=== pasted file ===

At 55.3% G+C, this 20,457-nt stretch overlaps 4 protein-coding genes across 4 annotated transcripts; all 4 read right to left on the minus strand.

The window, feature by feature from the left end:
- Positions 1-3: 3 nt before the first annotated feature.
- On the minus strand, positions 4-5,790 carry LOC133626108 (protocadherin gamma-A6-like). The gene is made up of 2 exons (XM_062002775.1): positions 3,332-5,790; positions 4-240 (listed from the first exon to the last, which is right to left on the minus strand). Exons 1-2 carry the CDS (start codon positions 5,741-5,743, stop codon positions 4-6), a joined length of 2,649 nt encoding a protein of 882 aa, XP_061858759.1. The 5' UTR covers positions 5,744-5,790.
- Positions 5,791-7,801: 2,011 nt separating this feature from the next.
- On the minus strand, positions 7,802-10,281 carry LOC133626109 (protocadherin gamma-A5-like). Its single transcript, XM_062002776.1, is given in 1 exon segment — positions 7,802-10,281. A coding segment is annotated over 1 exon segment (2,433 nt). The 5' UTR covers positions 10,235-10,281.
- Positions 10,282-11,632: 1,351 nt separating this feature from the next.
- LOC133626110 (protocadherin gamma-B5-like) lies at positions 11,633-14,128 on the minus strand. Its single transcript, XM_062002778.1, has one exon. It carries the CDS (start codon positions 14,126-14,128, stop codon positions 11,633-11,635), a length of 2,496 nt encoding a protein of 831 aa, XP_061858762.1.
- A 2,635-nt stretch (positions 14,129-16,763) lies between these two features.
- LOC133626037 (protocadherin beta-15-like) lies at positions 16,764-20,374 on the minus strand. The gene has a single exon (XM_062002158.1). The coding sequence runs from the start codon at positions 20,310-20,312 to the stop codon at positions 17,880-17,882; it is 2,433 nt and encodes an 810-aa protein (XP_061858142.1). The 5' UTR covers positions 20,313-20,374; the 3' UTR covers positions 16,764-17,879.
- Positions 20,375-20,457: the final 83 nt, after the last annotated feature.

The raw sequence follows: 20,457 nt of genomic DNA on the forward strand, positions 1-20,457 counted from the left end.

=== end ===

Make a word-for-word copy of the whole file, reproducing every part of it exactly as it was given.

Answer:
At 55.3% G+C, this 20,457-nt stretch overlaps 4 protein-coding genes across 4 annotated transcripts; all 4 read right to left on the minus strand.

The window, feature by feature from the left end:
- Positions 1-3: 3 nt before the first annotated feature.
- On the minus strand, positions 4-5,790 carry LOC133626108 (protocadherin gamma-A6-like). The gene is made up of 2 exons (XM_062002775.1): positions 3,332-5,790; positions 4-240 (listed from the first exon to the last, which is right to left on the minus strand). Exons 1-2 carry the CDS (start codon positions 5,741-5,743, stop codon positions 4-6), a joined length of 2,649 nt encoding a protein of 882 aa, XP_061858759.1. The 5' UTR covers positions 5,744-5,790.
- Positions 5,791-7,801: 2,011 nt separating this feature from the next.
- On the minus strand, positions 7,802-10,281 carry LOC133626109 (protocadherin gamma-A5-like). Its single transcript, XM_062002776.1, is given in 1 exon segment — positions 7,802-10,281. A coding segment is annotated over 1 exon segment (2,433 nt). The 5' UTR covers positions 10,235-10,281.
- Positions 10,282-11,632: 1,351 nt separating this feature from the next.
- LOC133626110 (protocadherin gamma-B5-like) lies at positions 11,633-14,128 on the minus strand. Its single transcript, XM_062002778.1, has one exon. It carries the CDS (start codon positions 14,126-14,128, stop codon positions 11,633-11,635), a length of 2,496 nt encoding a protein of 831 aa, XP_061858762.1.
- A 2,635-nt stretch (positions 14,129-16,763) lies between these two features.
- LOC133626037 (protocadherin beta-15-like) lies at positions 16,764-20,374 on the minus strand. The gene has a single exon (XM_062002158.1). The coding sequence runs from the start codon at positions 20,310-20,312 to the stop codon at positions 17,880-17,882; it is 2,433 nt and encodes an 810-aa protein (XP_061858142.1). The 5' UTR covers positions 20,313-20,374; the 3' UTR covers positions 16,764-17,879.
- Positions 20,375-20,457: the final 83 nt, after the last annotated feature.

The raw sequence follows: 20,457 nt of genomic DNA on the forward strand, positions 1-20,457 counted from the left end.